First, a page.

If you’ve been enjoying herbs from your garden, and you’ve got enough to spare (you may even have a glut!), it’s time to dry or freeze them for use over the winter. We’ll tell you how in this blog. Even if you just have a few extra herbs, have a go!

Why bother? Simply knowing that you grew these yourself! And the better taste, of course. Herbs that have struggled a bit in the real world, rather than lived a cossetted life in a supermarket polytunnel, really do have a better taste. Drying or freezing them now will bring you all that summery herby goodness in the depths of winter, and in a convenient form.

Herbs’ essential oil is at its peak just before they flower. Pick them on a dry day, in the morning, and avoid washing them so you don’t wash the essential oil away.

Go out one morning and pick the freshest and healthiest leaves or branches. Shake carefully to remove any insects and take off any dry or diseased leaves.

Flat-leaved parsley in morning light. Herbs

Flat-leaved parsley in morning light. © Don LaVange and reused under https://creativecommons.org/licenses/by-sa/2.0/

Drying herbs

The best herbs for drying have strong flavours – bay, sage, rosemary, thyme, marjoram and oregano. These have a low moisture content and dry quickly and well without going mouldy.

Pick long stems and tie them together loosely so air can circulate freely. Hang the bundles in a warm, airy place until they are dry.

If dust is an issue, make several holes in a large paper bag. Label it with the name of the herb. Put the herb bundle upside down in the bag and make sure it has enough room. Tie the bag closed around the bundle and hang it upside down in a warm, airy room.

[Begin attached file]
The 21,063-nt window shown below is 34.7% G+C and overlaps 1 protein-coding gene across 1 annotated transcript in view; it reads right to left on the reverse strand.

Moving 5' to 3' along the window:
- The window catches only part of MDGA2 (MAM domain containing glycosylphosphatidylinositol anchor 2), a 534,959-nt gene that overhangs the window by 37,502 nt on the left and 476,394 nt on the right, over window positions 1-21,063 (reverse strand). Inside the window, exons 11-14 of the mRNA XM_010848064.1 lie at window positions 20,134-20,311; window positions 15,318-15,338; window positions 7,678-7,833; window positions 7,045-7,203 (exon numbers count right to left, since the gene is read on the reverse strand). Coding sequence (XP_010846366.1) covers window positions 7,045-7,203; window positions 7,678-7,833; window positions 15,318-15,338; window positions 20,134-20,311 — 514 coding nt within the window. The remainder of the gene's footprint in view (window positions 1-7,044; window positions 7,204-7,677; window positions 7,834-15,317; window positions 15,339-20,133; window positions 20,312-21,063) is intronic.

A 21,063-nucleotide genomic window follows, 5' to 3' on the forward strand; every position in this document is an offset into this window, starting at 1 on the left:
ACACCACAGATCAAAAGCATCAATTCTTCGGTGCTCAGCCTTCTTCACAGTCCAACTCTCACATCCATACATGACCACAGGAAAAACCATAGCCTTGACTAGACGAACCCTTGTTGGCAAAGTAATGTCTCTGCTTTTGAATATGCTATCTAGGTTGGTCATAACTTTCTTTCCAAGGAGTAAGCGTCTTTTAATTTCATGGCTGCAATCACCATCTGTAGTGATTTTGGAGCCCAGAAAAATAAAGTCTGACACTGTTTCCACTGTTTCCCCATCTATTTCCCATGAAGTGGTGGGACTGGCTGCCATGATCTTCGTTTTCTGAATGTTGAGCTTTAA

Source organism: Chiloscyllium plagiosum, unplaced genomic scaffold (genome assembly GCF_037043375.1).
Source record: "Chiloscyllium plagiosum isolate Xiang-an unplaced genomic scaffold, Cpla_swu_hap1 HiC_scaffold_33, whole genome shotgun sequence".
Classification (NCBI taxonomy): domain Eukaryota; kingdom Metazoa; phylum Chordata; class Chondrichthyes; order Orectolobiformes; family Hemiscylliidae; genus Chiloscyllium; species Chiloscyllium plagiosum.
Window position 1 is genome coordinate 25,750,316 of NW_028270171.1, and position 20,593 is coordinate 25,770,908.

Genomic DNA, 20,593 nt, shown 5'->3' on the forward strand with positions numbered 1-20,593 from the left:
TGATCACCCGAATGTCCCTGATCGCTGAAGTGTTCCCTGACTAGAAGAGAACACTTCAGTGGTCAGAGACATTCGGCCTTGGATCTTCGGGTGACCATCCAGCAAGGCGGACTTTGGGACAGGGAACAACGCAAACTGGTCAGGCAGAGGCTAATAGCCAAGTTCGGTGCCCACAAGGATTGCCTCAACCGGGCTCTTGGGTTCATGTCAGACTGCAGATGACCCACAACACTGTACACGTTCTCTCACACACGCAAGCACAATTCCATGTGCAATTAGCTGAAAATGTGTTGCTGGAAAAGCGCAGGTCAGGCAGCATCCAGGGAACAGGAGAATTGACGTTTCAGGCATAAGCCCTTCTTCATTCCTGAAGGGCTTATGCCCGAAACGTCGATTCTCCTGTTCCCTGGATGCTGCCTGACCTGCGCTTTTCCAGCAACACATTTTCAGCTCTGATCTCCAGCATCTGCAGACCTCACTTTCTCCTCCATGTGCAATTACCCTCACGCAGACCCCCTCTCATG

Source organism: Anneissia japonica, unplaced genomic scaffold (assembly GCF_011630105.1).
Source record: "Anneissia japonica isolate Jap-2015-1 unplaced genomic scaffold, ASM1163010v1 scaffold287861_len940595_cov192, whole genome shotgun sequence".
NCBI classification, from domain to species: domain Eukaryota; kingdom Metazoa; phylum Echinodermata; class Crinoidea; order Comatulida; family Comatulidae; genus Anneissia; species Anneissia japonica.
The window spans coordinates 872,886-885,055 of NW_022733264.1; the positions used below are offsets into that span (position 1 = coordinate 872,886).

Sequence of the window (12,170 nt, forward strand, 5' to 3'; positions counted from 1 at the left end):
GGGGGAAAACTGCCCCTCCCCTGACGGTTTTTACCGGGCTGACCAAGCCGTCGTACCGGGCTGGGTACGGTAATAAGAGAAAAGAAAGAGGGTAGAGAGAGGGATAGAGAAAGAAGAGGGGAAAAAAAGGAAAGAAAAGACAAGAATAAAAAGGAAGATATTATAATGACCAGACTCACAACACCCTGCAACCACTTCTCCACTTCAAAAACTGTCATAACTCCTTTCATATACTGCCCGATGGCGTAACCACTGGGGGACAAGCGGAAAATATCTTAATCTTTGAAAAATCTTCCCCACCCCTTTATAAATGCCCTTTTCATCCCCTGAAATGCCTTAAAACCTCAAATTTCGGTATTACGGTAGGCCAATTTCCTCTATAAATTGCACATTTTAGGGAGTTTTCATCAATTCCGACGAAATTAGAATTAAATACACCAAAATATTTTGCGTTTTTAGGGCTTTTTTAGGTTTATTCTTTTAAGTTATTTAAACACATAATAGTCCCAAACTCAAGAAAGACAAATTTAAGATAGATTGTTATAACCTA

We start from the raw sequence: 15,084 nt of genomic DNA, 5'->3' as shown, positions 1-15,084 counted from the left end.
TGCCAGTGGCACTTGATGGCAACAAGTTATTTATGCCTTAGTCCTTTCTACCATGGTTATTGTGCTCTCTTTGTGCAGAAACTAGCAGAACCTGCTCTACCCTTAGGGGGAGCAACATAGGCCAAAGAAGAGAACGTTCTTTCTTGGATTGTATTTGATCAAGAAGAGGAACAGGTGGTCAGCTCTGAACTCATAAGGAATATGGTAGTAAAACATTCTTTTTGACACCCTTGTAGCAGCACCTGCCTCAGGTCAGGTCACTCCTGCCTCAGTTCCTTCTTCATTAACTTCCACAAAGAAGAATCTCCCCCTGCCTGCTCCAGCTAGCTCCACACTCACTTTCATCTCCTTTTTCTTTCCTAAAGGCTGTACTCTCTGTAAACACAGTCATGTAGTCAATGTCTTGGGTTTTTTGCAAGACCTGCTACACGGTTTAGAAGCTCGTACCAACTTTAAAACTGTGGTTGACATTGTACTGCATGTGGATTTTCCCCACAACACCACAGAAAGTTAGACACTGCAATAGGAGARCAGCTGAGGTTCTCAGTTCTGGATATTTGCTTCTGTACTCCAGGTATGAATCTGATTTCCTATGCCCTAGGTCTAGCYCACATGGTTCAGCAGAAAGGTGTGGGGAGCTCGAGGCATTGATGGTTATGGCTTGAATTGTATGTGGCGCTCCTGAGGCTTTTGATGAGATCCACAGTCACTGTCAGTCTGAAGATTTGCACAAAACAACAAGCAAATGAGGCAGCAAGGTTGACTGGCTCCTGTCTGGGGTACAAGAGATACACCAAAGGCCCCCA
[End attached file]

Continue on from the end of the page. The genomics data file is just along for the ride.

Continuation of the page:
Have a look after two weeks or so, and then weekly until the herbs are dry. Retain as much flavour as possible by storing them as whole leaves, in labelled and dated airtight containers. Keep them in a cool, dry place away from sunlight and use within a year.

1 teaspoonful of dried herbs = 1 tablespoonful of fresh herbs

Freezing herbs

Freezing is better for herbs like basil, coriander, chives, lemon balm, tarragon, chervil, mint and parsley which have soft leaves and a higher moisture content. Use them wherever you’d add fresh chopped herbs to a dish.

Chives. Salmon. Herbs

Chives. © Quinn Dombrowski and reused under https://creativecommons.org/licenses/by-sa/2.0/

I used to freeze these herbs in ice cubes until I learnt about freezing them in oil. Using oil reduces some of the browning/blackening and freezer burn that sometimes happens, and is the best way of adding their fresh taste and colour to your food as quickly as possible.

  1. Either chop firm, fresh herbs or leave them as leaves and sprigs. You can prepare single herbs or one of your favourite mixtures. If you have large quantities, process them in the food processor with some oil until finely chopped.
  2. Place them in an ice cube tray, about 2/3 full.
  3. Fill the wells with oil of your choice (rapeseed oil, light or extra virgin olive oil) or melted unsalted butter.
  4. Cover with clingfilm until frozen and then remove to a labelled zip-lock bag or box.

Instead of using ice cube trays you can use a zip-lock bag as follows.

  1. Place your chopped herbs and oil inside a zip-lock bag.
  2. Squeeze out all the air and then seal the bag completely.
  3. Spread the herb mixture out into a thin, even layer.
  4. Put the bag on a large plate or baking sheet in the freezer until completely frozen.
  5. To use: cut or break off as much as you need, reseal the bag, and store the rest for later.

Do give this a go. It’s hard to think of this now but using your very own herbs from the height of summer will help you get through the depths of winter.

Lemon balm. fragrant. Herbs

Lemon balm. © Wendell Smith and reused under https://creativecommons.org/licenses/by/2.0/